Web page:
The annual Ommegang procession is based on a magnificent parade attended by Emperor Charles V in 1549. The origins actually can be traced back to 1359 after a special statue of the Virgin Mary was transported from Antwerp to the Eglise Notre-Dame-du-Sablon. Originally more somber and religious in nature, the Ommegang is now more of a mini-carnival with a procession of guilds, locals dressed up in velvety medieval period costumes, and performers balanced on precariously tall stilts. There are 3000 reserved seats on temporary bleachers within the Grand Place. If you do not have tickets, try to watch the flag processions and horse parades on one of the side streets leading towards the square. Otherwise you can get some free peeks here and there. This memorable event usually takes place on the first Thursday in July.
The famous Carpet of Flowers covers almost the entire Grand Place only once every two years, although the way the scene is depicted on every postcard rack in the city would lead you to believe that this horticultural spectacle takes place every day. The floral carpet, which includes over 700,000 begonias, usually lasts for only three days and is held the second weekend of every even-year August (in 2004 it is scheduled for August 13 to 15). The design of these amazing temporary floral tapestries is different every two years.
The Grand Place supports a European Christmas Market in December, featuring food, drink, music and chilly yuletide cheer. You may witness a "crib" with live animals stationed here. As winter continues, there is a public skating rink in the plaza.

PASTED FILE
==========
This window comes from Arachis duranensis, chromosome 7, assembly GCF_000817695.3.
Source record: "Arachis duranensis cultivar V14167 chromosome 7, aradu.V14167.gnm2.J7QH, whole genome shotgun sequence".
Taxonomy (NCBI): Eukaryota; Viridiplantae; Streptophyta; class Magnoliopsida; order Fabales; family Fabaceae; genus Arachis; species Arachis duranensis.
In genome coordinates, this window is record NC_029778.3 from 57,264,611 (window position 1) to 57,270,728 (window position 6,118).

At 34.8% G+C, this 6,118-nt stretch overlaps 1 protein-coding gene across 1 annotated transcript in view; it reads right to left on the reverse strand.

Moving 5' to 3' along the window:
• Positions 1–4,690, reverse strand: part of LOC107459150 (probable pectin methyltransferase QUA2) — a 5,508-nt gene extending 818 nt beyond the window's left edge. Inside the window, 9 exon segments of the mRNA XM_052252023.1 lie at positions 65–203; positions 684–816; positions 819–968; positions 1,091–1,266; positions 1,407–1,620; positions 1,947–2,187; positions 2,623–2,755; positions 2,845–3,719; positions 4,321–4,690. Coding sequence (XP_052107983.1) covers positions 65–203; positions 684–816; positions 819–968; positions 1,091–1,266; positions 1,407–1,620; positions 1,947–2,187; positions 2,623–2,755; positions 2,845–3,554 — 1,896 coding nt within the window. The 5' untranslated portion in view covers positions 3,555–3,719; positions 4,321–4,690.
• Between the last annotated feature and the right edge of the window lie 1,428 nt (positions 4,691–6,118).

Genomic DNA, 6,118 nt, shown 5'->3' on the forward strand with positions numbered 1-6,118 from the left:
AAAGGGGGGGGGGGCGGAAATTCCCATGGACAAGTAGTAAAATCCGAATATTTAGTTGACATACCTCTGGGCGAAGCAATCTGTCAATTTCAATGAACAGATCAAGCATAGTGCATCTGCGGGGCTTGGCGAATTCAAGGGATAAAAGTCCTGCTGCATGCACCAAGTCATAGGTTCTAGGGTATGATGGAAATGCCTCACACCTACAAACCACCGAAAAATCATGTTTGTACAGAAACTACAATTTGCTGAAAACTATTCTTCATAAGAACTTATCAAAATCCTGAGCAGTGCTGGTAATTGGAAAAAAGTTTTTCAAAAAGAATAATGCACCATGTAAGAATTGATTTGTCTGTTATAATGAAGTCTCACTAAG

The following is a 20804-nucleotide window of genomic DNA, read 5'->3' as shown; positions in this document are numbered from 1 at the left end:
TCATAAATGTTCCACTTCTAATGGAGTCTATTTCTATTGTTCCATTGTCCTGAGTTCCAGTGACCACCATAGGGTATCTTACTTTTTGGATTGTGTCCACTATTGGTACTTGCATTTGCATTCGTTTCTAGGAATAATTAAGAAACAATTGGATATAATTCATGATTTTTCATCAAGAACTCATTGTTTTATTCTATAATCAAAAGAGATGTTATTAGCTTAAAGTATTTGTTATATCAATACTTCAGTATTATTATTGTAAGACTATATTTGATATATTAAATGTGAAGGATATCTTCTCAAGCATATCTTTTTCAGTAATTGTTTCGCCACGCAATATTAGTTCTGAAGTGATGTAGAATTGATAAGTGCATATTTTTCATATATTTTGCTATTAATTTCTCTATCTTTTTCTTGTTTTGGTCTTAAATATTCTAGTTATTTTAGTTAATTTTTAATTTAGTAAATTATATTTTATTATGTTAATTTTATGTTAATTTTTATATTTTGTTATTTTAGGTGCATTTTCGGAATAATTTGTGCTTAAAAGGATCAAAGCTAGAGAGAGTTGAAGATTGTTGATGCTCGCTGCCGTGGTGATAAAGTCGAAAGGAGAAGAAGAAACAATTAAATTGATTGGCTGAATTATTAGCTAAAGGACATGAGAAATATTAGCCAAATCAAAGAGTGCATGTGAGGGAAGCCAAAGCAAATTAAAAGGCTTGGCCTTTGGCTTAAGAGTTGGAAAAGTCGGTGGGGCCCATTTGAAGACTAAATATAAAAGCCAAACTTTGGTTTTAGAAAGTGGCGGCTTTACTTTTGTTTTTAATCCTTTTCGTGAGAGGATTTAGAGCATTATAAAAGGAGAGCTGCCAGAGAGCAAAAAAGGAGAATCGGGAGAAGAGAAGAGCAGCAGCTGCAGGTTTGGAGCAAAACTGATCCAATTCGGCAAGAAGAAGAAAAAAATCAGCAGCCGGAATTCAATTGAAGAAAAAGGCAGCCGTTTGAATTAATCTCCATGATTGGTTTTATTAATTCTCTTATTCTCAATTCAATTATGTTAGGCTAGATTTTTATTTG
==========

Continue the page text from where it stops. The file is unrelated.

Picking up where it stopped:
From journal Bill in Belgium - BRUSSELS
The unity of appearance within the Grand Place is no accident. Brussels was pummeled by the French in 1695, and somehow much of the City Hall (also called the Hotel de Ville in French and the Stadhuis in Flemish) was not destroyed. This allowed for architects a unique opportunity to create a work of urban design that is remarkably refined and cohesive. Most of the guildhalls were constructed with Italian-Flemish Baroque facades from 1695 to 1700 to complement the Gothic City Hall, although they have been thoroughly renovated since then. The rectangular plaza (about 360 feet long and 225 feet wide) does not follow the compass points exactly, but we will call the longer sides the “northern” and “southern” sides.